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a city; center of Artashat Raion, Armenian SSR; located in the Ararat Valley on the Araks River and on the Yerevan-Dzhul’fa highway. Railroad station 29 km southeast of Yerevan. Population in 1969 was 15,000.
Artashat is the center of one of the leading viticultural regions. Wine-making, canning, and the production of instruments, parquet, and ceramic and pottery articles are among the industries of Artashat; the city has a spinning and knitting combine, a fruit combine and a furniture factory. It has a theater and the Museum of the Revolution.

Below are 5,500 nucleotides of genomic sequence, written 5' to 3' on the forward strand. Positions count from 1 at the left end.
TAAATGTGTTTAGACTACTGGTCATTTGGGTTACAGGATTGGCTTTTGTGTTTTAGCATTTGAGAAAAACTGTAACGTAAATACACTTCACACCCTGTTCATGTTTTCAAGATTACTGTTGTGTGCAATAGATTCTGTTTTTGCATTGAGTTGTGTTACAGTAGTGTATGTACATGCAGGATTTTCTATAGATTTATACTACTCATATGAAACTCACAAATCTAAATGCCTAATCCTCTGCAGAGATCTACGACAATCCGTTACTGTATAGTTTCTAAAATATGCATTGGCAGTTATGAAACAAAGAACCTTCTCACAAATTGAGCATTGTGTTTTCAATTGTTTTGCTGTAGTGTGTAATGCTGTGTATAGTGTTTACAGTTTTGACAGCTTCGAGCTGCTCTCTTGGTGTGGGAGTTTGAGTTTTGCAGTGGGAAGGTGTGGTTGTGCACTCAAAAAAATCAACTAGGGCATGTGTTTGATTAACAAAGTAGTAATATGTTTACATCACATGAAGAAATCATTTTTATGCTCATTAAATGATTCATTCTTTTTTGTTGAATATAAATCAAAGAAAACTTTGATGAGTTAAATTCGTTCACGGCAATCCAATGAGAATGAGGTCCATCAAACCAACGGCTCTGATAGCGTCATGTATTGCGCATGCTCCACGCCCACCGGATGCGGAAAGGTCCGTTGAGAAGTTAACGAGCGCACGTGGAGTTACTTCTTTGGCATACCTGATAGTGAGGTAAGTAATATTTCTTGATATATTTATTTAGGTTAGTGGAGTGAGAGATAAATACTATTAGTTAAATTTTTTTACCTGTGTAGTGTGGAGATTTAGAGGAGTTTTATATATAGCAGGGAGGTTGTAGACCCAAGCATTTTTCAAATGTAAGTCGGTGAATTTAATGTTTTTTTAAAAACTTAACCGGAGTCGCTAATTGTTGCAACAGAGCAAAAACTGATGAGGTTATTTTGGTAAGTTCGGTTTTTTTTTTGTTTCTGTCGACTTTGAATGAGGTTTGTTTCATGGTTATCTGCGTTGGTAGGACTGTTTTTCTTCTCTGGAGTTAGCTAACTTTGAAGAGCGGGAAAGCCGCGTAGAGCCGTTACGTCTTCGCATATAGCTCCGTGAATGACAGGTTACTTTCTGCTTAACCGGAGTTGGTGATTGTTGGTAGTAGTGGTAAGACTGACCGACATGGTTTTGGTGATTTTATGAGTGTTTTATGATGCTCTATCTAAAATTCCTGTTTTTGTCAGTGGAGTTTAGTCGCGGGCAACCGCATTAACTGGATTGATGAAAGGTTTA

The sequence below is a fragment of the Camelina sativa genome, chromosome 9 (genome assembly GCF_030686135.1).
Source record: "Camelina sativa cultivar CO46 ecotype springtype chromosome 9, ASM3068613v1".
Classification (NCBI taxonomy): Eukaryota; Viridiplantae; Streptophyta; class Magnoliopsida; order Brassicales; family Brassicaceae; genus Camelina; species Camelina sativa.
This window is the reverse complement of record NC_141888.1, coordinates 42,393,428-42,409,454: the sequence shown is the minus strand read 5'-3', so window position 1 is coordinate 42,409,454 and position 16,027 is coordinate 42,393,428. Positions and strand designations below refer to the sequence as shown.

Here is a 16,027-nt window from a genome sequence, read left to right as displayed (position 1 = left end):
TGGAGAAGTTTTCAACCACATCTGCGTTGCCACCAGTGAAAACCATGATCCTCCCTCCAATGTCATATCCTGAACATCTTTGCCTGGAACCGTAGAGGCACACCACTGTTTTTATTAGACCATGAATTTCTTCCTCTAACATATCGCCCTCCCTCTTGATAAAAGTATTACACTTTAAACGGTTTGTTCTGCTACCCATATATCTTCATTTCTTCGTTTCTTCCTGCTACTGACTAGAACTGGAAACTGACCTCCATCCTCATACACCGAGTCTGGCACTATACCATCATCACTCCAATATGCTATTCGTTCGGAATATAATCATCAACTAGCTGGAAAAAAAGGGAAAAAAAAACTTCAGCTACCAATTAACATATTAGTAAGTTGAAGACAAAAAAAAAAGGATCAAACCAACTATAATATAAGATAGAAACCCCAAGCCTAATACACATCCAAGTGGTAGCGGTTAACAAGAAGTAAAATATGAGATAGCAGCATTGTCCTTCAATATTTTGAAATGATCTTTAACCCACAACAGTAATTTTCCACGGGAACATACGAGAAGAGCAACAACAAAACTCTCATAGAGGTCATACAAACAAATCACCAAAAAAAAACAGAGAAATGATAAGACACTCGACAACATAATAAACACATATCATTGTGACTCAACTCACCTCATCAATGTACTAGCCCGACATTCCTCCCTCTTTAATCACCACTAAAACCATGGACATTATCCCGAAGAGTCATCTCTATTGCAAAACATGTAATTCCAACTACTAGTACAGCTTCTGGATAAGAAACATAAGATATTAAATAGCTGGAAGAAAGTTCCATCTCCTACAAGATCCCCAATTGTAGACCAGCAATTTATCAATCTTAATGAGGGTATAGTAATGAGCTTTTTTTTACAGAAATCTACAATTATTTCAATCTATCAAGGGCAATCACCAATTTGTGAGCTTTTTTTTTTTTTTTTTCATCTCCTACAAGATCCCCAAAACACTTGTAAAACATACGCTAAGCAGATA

The capital of ancient Armenia, which bore the name of Artashat, was founded about 176 B. C. on the Khor-Virapa hills near modern Artashat. The city was well fortified and, in comparison with the former capital, Armavir, more advantageously situated (important trade routes, including the silk route, passed near it). It was a major center for handicrafts, trade, and Hellenistic culture; the first Armenian theater was constructed in Artashat. The city was destroyed on several occasions (by the Romans in A.D. 58 and 163 and by the Iranians during 364–68). The middle of the fifth century marked the decline of the city as the capital of Armenia was moved to Dvin.